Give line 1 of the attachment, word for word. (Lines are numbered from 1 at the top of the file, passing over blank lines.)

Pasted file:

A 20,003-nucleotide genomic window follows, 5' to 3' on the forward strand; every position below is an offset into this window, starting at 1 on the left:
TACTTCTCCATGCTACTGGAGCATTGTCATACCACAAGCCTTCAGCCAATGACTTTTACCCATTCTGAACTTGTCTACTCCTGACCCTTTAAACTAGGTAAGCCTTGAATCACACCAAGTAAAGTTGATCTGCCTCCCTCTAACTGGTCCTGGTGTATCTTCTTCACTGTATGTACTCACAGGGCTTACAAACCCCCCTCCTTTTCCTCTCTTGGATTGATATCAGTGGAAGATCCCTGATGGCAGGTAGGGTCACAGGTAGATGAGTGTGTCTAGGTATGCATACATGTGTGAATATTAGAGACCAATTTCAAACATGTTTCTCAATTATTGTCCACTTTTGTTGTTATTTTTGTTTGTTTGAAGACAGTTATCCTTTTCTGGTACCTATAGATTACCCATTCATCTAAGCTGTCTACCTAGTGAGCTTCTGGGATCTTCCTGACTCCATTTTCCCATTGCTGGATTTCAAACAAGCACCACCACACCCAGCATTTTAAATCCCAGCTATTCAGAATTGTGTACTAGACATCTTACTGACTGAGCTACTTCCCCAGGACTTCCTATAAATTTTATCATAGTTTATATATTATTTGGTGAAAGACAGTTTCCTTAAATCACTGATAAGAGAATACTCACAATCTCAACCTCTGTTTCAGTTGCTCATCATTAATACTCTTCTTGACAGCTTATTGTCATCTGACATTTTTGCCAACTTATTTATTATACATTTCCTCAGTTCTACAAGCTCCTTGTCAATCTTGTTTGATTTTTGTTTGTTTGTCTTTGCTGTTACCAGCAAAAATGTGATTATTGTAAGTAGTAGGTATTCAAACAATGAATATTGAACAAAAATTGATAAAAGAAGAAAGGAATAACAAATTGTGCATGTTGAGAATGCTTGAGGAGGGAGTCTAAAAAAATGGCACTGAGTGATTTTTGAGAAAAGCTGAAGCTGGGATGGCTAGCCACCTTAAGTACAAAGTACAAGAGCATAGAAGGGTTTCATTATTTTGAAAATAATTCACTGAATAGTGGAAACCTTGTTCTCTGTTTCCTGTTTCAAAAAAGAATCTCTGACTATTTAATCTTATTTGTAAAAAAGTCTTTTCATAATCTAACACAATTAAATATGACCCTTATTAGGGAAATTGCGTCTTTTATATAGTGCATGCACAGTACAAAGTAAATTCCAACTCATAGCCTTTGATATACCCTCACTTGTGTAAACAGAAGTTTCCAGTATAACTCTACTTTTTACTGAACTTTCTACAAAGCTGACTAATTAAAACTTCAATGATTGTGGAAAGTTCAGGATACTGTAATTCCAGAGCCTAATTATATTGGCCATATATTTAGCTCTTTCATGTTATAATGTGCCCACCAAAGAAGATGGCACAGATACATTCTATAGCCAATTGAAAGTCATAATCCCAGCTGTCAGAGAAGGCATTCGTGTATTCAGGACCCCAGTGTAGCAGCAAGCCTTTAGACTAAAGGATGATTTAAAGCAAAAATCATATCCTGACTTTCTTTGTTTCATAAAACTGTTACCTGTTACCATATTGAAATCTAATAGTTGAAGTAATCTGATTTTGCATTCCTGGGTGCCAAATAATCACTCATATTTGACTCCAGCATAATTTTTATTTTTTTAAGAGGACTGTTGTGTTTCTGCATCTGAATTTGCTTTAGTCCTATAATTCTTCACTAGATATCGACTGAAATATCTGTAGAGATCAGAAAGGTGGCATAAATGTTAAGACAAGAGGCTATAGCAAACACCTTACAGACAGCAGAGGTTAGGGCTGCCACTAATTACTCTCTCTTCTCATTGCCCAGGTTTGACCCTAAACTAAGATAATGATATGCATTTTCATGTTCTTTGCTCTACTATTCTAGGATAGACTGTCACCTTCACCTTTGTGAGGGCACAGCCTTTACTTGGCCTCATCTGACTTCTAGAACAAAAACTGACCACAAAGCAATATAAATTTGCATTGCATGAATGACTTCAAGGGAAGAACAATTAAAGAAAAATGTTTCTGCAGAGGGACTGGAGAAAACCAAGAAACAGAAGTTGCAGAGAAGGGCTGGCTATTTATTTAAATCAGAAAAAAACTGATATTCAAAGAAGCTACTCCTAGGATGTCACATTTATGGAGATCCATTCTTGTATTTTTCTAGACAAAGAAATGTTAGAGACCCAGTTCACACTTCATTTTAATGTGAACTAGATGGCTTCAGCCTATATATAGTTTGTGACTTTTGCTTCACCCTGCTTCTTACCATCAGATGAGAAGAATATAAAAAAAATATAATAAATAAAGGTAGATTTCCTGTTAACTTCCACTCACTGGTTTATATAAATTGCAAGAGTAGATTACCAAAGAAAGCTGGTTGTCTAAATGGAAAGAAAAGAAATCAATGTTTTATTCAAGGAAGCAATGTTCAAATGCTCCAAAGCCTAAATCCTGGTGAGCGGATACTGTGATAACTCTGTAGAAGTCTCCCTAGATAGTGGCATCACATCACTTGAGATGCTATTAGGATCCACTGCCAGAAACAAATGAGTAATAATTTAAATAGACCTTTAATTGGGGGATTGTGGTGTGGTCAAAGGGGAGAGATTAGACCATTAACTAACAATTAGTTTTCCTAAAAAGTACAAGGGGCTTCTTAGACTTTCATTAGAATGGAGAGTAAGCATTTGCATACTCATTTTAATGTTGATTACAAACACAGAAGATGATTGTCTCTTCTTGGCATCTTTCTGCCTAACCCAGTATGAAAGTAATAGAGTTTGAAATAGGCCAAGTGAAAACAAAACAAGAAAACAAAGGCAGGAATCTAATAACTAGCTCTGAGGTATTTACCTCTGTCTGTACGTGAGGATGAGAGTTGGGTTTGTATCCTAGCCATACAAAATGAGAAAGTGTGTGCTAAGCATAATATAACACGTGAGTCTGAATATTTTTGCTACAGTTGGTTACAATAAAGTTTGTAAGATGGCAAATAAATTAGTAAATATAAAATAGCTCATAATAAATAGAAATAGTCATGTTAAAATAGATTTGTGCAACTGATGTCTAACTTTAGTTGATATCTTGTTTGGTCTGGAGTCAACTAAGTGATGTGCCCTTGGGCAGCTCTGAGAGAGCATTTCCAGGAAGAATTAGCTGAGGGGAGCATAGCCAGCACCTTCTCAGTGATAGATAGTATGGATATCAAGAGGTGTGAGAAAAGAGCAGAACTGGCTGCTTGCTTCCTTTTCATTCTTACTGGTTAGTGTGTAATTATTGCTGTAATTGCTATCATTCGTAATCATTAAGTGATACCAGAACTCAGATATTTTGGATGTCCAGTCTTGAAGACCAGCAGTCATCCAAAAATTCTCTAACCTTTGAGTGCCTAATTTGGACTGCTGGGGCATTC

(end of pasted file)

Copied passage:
A 20,003-nucleotide genomic window follows, 5' to 3' on the forward strand; every position below is an offset into this window, starting at 1 on the left: